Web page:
The economy is technically in a recession after it posted its worst contraction on record in 2020 as it shrank 9.5 percent due to the impact of the coronavirus disease 2019 (COVID-19) pandemic.

    Cochrane said the country faces challenges “on many fonts,” with the ability to roll out the COVID-19 vaccine “sufficiently quickly across the country” on top.

    When sought for comment on Moody’s Analytics forecasts, Acting Planning Secretary Karl Chua said these are not far from the targets set by the Development and Budget Coordination Committee.

    “We need to work together to open the economy safely, implement the recovery package with haste, and implement the vaccine program on time,” adding these are the government’s strategy for recovery this year.

    Late rollout.

    Cochrane said the Philippines started late and is moving slowly in its vaccination program.

    Vaccines from donors only started to arrive end of last month. China donated 600,000 doses of CoronaVac from Sinovac last February 28, while COVAX sent 487,200 doses of AstraZeneca last March 1 and 38,400 last March 7.

    Latest figures from the government showed that 216,794 healthcare workers, of the estimated 1.7 million to 1.8 million medical workers nationwide targeted to be vaccinated by May, have so far been vaccinated as of March 16.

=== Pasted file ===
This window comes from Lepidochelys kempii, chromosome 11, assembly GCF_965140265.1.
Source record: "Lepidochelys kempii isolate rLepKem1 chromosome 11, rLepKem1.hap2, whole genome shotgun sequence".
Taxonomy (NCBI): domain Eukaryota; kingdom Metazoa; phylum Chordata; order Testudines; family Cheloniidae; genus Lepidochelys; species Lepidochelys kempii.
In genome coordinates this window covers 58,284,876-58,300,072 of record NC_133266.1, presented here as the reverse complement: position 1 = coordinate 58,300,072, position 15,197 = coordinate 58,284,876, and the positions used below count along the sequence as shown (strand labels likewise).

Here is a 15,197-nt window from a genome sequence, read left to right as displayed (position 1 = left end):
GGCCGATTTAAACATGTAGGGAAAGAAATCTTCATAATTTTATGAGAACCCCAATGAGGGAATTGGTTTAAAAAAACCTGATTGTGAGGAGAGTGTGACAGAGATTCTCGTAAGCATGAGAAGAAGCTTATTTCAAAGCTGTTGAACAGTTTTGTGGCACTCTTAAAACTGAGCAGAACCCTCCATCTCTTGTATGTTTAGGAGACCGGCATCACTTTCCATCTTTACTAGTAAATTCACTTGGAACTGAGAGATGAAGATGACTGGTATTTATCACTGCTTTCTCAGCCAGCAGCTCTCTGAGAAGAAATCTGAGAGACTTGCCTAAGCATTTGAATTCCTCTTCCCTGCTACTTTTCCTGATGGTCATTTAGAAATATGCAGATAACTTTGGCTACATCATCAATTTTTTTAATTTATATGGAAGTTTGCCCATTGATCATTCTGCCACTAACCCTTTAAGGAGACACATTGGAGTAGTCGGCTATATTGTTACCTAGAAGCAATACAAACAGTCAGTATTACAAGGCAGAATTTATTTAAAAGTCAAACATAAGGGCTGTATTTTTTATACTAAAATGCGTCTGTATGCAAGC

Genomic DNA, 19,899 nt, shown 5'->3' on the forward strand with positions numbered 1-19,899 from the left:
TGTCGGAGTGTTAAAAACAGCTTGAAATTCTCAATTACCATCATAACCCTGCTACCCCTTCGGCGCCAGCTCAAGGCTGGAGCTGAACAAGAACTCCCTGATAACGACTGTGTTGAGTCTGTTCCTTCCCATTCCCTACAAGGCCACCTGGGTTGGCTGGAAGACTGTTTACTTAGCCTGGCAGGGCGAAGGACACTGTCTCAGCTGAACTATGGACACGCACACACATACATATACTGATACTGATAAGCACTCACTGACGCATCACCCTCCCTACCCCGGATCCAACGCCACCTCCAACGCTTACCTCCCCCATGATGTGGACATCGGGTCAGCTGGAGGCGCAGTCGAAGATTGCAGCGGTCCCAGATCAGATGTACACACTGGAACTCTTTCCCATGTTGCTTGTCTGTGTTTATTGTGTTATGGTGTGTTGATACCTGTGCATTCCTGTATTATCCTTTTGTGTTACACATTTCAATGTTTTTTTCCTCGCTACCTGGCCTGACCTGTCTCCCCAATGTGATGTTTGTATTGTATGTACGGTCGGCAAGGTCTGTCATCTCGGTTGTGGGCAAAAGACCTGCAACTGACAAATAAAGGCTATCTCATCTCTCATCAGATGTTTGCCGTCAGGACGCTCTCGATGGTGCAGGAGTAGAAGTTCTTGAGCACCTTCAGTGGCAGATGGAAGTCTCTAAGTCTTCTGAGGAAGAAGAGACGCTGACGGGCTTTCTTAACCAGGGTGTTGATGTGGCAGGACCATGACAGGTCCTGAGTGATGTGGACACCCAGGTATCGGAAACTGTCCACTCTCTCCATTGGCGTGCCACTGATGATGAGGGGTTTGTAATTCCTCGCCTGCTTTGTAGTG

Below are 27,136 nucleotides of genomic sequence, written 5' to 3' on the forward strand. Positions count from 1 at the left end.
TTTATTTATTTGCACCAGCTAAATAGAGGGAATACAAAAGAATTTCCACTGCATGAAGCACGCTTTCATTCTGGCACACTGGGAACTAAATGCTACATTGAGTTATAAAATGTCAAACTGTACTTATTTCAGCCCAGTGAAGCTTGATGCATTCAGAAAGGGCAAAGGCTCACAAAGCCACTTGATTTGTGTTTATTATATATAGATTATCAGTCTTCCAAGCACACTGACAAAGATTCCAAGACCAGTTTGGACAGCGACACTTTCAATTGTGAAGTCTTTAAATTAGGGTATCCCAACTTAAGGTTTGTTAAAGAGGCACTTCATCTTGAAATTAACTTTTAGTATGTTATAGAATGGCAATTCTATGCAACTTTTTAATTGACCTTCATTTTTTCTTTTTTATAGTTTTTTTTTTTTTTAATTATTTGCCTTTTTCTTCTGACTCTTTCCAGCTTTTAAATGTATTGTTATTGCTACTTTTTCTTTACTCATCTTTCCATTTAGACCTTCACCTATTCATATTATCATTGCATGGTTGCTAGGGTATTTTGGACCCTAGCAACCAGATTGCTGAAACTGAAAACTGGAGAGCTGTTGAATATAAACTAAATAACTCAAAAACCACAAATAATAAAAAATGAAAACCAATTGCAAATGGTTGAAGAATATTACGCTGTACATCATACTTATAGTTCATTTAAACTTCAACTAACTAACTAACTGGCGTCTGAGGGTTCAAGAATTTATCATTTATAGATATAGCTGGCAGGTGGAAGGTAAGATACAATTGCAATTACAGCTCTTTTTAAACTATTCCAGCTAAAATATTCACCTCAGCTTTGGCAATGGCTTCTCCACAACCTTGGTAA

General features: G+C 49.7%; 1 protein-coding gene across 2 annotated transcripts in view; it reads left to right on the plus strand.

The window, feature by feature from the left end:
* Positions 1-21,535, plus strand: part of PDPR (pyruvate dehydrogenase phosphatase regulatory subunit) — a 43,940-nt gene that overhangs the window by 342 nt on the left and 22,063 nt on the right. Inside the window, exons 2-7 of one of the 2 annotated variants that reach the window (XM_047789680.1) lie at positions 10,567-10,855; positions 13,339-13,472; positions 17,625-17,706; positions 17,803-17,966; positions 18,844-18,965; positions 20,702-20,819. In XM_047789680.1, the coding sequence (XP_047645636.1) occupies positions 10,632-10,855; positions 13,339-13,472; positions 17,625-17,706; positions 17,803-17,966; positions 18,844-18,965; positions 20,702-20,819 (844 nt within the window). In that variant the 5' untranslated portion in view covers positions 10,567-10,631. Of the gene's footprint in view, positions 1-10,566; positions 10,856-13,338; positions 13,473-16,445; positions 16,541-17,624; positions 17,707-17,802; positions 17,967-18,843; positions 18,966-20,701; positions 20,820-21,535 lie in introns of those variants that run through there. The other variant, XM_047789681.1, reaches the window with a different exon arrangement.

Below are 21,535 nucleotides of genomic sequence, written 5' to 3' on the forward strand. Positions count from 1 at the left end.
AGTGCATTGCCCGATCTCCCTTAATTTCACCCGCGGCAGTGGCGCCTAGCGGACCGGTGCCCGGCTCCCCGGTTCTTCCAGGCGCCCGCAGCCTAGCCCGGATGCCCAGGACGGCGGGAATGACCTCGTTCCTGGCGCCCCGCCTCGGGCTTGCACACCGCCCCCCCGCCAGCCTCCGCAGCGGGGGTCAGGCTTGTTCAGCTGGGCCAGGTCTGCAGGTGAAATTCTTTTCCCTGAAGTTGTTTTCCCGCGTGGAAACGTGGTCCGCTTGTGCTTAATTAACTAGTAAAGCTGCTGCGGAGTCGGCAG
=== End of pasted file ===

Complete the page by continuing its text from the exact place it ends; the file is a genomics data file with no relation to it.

A lot like 2020

    Nicholas Mapa, ING Bank Philippines senior economist, said “rising inflation and the threat of rising borrowing costs compound the challenges faced by Filipinos exponentially as 2021 is now starting to look a lot like 2020.”

    “We had previously priced-in a vaccine rollout to extend into the second half or next year given the tight global supply and challenges for distribution to an archipelagic country. The lack of vaccine availability, persistent spread of new infections and the ongoing economic recession have all combined to deflate once-vibrant consumer sentiment,” Mapa said.

    With the labor market in tatters, remittances in contraction and cases on the rise, Mapa said the country’s GDP “will post a modest expansion in 2021 at 5 percent, driven primarily by favorable base effects from last year’s tumble of 9.5 percent.”

    Less policy support

    “We cannot be sure that the spread of Covid-19 can be curtailed until vaccinations are more widely available because the quarantines in Metro Manila have not been completely effective. The recent curbs on movement confirm this,” Cochrane said.

    But he also cited the lack of aggressive fiscal-policy support which, according to him, means that “a rebound in employment and small business operations from the long quarantines will be slow due to the need for small businesses to start up all over again and for workers to find employment.”

    Cochrane said the high inflation due to the rise in pork prices because of swine flu means “there will be less disposable income to support a turnaround in consumer goods and services.”

    Headline inflation rose further to 4.7 percent year-on-year in February from 4.2 percent in January, data from the Bangko Sentral ng Pilipinas showed.

    Core inflation, which excludes selected volatile food and energy items to depict underlying demand-side price pressures, increased slightly to 3.5 percent in February from 3.4 percent in the previous month.